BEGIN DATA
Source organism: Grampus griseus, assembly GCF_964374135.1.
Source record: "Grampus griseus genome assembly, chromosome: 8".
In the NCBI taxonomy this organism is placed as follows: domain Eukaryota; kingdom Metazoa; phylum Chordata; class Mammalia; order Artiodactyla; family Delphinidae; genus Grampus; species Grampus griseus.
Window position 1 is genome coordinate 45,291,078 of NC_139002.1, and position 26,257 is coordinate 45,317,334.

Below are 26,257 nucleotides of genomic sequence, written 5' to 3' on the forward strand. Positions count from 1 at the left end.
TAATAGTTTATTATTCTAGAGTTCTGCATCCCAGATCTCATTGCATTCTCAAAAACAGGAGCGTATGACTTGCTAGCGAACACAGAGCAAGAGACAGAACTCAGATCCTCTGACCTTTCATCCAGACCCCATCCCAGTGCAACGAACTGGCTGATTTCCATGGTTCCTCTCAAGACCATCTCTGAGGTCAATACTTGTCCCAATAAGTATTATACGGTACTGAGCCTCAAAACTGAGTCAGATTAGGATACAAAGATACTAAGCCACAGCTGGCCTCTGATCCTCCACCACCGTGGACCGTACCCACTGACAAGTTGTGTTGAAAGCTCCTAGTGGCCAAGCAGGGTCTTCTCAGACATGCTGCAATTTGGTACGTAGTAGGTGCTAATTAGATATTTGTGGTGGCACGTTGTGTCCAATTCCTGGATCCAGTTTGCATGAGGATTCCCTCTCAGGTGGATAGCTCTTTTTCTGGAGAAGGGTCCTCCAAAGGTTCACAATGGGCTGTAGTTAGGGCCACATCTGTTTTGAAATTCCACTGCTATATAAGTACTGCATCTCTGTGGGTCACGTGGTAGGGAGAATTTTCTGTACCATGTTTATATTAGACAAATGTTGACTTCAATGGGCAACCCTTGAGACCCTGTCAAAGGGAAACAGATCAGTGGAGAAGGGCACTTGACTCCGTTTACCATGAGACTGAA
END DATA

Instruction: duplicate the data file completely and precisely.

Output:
Source organism: Grampus griseus, assembly GCF_964374135.1.
Source record: "Grampus griseus genome assembly, chromosome: 8".
In the NCBI taxonomy this organism is placed as follows: domain Eukaryota; kingdom Metazoa; phylum Chordata; class Mammalia; order Artiodactyla; family Delphinidae; genus Grampus; species Grampus griseus.
Window position 1 is genome coordinate 45,291,078 of NC_139002.1, and position 26,257 is coordinate 45,317,334.

Below are 26,257 nucleotides of genomic sequence, written 5' to 3' on the forward strand. Positions count from 1 at the left end.
TAATAGTTTATTATTCTAGAGTTCTGCATCCCAGATCTCATTGCATTCTCAAAAACAGGAGCGTATGACTTGCTAGCGAACACAGAGCAAGAGACAGAACTCAGATCCTCTGACCTTTCATCCAGACCCCATCCCAGTGCAACGAACTGGCTGATTTCCATGGTTCCTCTCAAGACCATCTCTGAGGTCAATACTTGTCCCAATAAGTATTATACGGTACTGAGCCTCAAAACTGAGTCAGATTAGGATACAAAGATACTAAGCCACAGCTGGCCTCTGATCCTCCACCACCGTGGACCGTACCCACTGACAAGTTGTGTTGAAAGCTCCTAGTGGCCAAGCAGGGTCTTCTCAGACATGCTGCAATTTGGTACGTAGTAGGTGCTAATTAGATATTTGTGGTGGCACGTTGTGTCCAATTCCTGGATCCAGTTTGCATGAGGATTCCCTCTCAGGTGGATAGCTCTTTTTCTGGAGAAGGGTCCTCCAAAGGTTCACAATGGGCTGTAGTTAGGGCCACATCTGTTTTGAAATTCCACTGCTATATAAGTACTGCATCTCTGTGGGTCACGTGGTAGGGAGAATTTTCTGTACCATGTTTATATTAGACAAATGTTGACTTCAATGGGCAACCCTTGAGACCCTGTCAAAGGGAAACAGATCAGTGGAGAAGGGCACTTGACTCCGTTTACCATGAGACTGAA